Kidney Stones: Causes
A variety of factors can cause people to develop kidney stones, which affect about 10% of the U.S. population. They usually occur in people between the ages of 20 and 50, and slightly more often in men than women.
Once you've had a kidney stone, you are likely to experience a recurrence. That's why an important part of our treatment is to counsel patients about lifestyle and genetics that can lead to kidney stone formation.
Here are some basics about kidney stone formation you need to know.
A major risk factor for kidney stones is dehydration, which reduces your urine volume. This is a result of not drinking enough fluids, which is a common problem, especially for people working or living in a hot place. A sign of dehydration is urine that is dark yellow in color.
Simply increasing your fluid intake can reduce your risk of kidney stones. Adults should drink at least 3 liters (100 ounces) of fluid a day. Water is the ideal fluid to drink, but you may also substitute alternatives that are low in sodium and sugar. Unsweetened fruit juices, coffee, red or white wine, and beer may also be beneficial.
Generally, a diet that is good for your heart is also good in preventing kidney stones. This means a low salt diet (less than 2 grams/day), with animal protein intake limited to less than 50 grams/day, but plenty of fruits and vegetables.
The most common type of kidney stone is calcium-based, but restricting calcium in your diet may actually contribute to kidney stone formation as well as poor bone health. People whose bodies tend to form stones should instead focus on eating a balanced diet with normal quantities of calcium (at least 1 gram/day).
Patients with inflammatory bowel disease, a history of gastric bypass surgery or other bowel conditions that cause diarrhea are at increased risk of forming kidney stones. Because diarrhea may result in the loss of large amounts of fluid from the body, it also can lower urine volumes and create an environment for stone formation.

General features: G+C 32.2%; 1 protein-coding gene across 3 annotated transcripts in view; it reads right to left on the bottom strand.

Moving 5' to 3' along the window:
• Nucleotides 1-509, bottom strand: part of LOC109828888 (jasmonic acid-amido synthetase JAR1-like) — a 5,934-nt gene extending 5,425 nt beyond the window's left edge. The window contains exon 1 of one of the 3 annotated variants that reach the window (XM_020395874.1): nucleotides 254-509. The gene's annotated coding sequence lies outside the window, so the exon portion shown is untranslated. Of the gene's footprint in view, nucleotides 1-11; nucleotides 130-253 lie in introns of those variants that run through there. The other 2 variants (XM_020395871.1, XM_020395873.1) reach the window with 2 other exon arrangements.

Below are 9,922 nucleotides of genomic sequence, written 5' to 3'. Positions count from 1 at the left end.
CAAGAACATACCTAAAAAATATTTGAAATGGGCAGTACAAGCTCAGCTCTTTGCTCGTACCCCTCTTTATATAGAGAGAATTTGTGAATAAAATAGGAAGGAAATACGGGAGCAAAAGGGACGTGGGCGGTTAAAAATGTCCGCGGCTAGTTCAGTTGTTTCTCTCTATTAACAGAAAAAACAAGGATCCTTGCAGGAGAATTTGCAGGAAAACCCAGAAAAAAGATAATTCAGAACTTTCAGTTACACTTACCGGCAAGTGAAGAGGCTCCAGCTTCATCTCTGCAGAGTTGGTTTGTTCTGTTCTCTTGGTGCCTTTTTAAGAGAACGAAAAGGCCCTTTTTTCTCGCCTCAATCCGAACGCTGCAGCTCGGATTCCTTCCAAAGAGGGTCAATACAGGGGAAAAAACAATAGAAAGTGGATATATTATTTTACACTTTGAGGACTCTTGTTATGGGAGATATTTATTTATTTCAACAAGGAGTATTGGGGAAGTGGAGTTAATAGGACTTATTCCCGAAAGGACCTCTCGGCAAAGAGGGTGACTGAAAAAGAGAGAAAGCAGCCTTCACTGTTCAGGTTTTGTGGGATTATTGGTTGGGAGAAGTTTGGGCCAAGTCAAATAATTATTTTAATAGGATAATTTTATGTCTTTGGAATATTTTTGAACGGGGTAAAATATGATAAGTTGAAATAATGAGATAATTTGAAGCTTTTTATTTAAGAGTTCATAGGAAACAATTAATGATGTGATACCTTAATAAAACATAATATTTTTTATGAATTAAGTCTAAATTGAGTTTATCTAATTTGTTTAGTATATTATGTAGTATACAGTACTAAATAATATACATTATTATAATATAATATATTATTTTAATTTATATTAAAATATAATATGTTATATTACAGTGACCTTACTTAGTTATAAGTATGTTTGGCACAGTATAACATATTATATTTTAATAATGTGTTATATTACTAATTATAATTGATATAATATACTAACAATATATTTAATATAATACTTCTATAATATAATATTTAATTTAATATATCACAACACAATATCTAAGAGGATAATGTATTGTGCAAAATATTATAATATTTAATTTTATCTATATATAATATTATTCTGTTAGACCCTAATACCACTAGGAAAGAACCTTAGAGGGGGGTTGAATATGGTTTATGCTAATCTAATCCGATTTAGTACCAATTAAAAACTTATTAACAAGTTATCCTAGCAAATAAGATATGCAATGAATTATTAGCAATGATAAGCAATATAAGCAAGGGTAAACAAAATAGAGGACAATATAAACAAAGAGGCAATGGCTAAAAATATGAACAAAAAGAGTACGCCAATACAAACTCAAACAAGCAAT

Obesity is a risk factor for kidney stones, likely due to excessive intake of salt and animal proteins.
People with certain medical conditions are at increased risk for kidney stone formation. Gout, hyperparathyroidism, renal tubular acidosis, cystinuria and primary hyperoxaluria are among the conditions associated with kidney stone formation.
Kidney stones are more likely to form in people who take medications for certain medical conditions, including thyroid disease, high blood pressure, fluid retention, cancer, AIDS, asthma, seizures, glaucoma, constipation and even infection.
Specific examples include thyroid hormones, loop diuretics, antacids, chemotherapy drugs, ephedrine, sulfamethoxazole-trimethroprim, topiramate, carbonic anhydrase inhibitors, excess vitamin C and laxatives.
Be sure to give your healthcare provider a list of all medications and supplements you take because they can affect your risk of stone formation. Do not stop taking any of these medications unless your healthcare provider tells you to do so.
Kidney stones can run in families. You are more likely to have them if you have a parent or sibling who has had kidney stones.
For more information or to schedule an appointment, please call us at 714-456-7005.